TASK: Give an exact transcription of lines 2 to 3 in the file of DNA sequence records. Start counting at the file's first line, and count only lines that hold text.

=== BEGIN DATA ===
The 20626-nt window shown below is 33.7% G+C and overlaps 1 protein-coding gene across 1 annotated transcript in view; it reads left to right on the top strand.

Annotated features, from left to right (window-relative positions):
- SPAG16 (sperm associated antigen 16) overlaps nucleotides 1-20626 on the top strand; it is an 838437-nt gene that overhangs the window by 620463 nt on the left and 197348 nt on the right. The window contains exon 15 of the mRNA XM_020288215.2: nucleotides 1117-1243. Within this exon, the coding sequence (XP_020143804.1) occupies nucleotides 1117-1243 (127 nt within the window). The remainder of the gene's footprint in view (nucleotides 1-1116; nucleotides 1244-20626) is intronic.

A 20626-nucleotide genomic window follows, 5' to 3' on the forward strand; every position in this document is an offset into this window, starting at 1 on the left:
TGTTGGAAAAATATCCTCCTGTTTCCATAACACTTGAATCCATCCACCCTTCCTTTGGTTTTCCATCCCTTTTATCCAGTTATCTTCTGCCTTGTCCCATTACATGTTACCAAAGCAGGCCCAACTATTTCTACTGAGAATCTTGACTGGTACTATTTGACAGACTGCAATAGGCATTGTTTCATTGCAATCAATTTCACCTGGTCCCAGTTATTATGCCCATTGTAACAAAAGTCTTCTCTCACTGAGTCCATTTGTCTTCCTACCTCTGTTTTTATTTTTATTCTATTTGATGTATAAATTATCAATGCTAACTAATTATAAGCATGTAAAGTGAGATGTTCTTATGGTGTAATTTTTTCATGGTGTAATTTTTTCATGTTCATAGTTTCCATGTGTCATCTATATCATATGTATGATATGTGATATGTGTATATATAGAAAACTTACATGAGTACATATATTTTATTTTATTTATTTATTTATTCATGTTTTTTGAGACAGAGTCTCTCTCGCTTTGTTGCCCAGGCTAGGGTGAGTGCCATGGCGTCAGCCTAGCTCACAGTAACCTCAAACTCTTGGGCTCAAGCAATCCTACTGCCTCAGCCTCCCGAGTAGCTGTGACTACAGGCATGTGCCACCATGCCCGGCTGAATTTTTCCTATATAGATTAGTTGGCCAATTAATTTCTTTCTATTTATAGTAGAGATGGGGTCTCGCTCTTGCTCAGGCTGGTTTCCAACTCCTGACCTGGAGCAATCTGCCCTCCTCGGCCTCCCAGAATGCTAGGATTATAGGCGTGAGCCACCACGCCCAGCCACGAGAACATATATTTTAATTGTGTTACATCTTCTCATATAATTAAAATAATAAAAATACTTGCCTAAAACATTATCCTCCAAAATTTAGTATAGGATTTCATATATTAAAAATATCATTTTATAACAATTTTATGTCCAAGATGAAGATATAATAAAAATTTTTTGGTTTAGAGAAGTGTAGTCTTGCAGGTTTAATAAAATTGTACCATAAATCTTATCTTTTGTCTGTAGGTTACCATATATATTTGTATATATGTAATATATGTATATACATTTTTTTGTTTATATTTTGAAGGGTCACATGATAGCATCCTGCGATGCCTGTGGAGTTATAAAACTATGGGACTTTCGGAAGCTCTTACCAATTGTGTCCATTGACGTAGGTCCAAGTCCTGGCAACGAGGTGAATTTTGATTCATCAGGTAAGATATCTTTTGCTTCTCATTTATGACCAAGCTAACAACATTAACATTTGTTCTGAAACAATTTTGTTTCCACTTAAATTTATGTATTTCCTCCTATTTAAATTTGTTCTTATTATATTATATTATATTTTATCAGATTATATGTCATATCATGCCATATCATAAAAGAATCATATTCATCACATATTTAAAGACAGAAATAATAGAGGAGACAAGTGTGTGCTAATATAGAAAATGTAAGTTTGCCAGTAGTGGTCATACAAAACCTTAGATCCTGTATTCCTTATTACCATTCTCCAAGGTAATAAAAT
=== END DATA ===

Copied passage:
Annotated features, from left to right (window-relative positions):
- SPAG16 (sperm associated antigen 16) overlaps nucleotides 1-20626 on the top strand; it is an 838437-nt gene that overhangs the window by 620463 nt on the left and 197348 nt on the right. The window contains exon 15 of the mRNA XM_020288215.2: nucleotides 1117-1243. Within this exon, the coding sequence (XP_020143804.1) occupies nucleotides 1117-1243 (127 nt within the window). The remainder of the gene's footprint in view (nucleotides 1-1116; nucleotides 1244-20626) is intronic.